Your solution depends on what you want to do with the data. If you want to do very serious things then you should most likely use (Fast) Fourier Transforms, and extract both the phase and frequency output from it. But that's very computationally intensive and takes a long while to program. If you just want to do something simple that doesn't require a lot of computational resources, then here's a suggestion:
For that exact problem i implemented the below algorithm a few hours ago. I invented the algorithm myself so i do not know if it has a name already, but it is working great on very noisy data.
You need to determine the average peak-to-peak distance and call that PtP. Do that measurement any what you like. Judging from the graph in your case it appears to be about 35. In my code i have another algorithm i invented to do that automatically.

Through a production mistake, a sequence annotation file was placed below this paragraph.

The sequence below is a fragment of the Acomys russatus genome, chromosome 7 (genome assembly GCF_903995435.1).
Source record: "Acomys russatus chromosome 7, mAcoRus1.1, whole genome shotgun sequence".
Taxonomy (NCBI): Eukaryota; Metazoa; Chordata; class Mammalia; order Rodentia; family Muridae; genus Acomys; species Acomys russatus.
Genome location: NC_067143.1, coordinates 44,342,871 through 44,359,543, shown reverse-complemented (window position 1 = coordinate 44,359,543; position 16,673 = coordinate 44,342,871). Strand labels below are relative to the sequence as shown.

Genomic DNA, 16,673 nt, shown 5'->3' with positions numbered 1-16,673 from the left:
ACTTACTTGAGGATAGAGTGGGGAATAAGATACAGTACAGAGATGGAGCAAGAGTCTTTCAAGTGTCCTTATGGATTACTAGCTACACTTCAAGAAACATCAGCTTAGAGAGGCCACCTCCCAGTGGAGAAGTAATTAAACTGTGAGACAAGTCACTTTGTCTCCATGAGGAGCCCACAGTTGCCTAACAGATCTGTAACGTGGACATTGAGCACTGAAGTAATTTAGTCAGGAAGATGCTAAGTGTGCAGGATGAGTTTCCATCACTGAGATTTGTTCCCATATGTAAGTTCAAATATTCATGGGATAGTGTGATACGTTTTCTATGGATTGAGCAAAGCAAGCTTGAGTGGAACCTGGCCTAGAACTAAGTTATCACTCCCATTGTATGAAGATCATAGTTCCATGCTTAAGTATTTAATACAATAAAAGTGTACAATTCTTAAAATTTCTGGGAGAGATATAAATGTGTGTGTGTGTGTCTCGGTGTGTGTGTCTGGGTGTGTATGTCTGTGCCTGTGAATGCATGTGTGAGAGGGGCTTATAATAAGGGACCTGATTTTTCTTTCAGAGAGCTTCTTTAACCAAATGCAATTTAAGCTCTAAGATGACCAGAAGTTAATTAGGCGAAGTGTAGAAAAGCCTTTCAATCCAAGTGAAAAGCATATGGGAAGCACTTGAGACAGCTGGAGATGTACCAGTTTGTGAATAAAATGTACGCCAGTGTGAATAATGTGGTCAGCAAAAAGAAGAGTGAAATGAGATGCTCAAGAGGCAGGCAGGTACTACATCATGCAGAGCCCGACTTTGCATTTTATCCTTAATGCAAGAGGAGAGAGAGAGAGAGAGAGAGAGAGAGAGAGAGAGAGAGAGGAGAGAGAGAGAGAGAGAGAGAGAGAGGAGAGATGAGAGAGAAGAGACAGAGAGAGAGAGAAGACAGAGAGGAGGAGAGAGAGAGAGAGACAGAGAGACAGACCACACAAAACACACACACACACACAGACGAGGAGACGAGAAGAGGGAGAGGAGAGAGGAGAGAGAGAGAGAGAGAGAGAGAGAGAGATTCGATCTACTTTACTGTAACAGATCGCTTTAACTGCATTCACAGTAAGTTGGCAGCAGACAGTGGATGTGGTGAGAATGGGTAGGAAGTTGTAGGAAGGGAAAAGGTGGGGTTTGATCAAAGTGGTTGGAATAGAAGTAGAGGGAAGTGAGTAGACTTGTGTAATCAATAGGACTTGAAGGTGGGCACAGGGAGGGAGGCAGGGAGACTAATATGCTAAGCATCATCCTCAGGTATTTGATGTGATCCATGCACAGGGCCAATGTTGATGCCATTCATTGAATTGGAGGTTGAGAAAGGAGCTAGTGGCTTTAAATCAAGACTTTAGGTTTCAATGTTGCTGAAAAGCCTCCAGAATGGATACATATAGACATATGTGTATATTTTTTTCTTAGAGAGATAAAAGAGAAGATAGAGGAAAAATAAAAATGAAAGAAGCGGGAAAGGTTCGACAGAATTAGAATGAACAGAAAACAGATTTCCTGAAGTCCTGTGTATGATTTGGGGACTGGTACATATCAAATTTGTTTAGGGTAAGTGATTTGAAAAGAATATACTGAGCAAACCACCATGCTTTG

Then choose a random starting index on the graph. Poll every new datapoint from then on and wait until the graph has either risen or fallen from the starting index level by about 70% of PtP. If it was a fall then that's a tock. If it was a rise then that's a tick. Store that level as the last tick or tock height. Produce a 'tick' or 'tock' event at this index.
Continue forward in the data. After ticks, if the data continues to rise after that point then store that level as the new 'height-of-tick' but do not produce a new tick event. After tocks, if the data continues to fall after that point then store that level as the new 'depth-of-tock' but do not produce a new tock event.
If last event was a tock then wait for a tick, if last event was a tick then wait for a tock.
Each time you detect a tick, then that should be a peak! Good luck.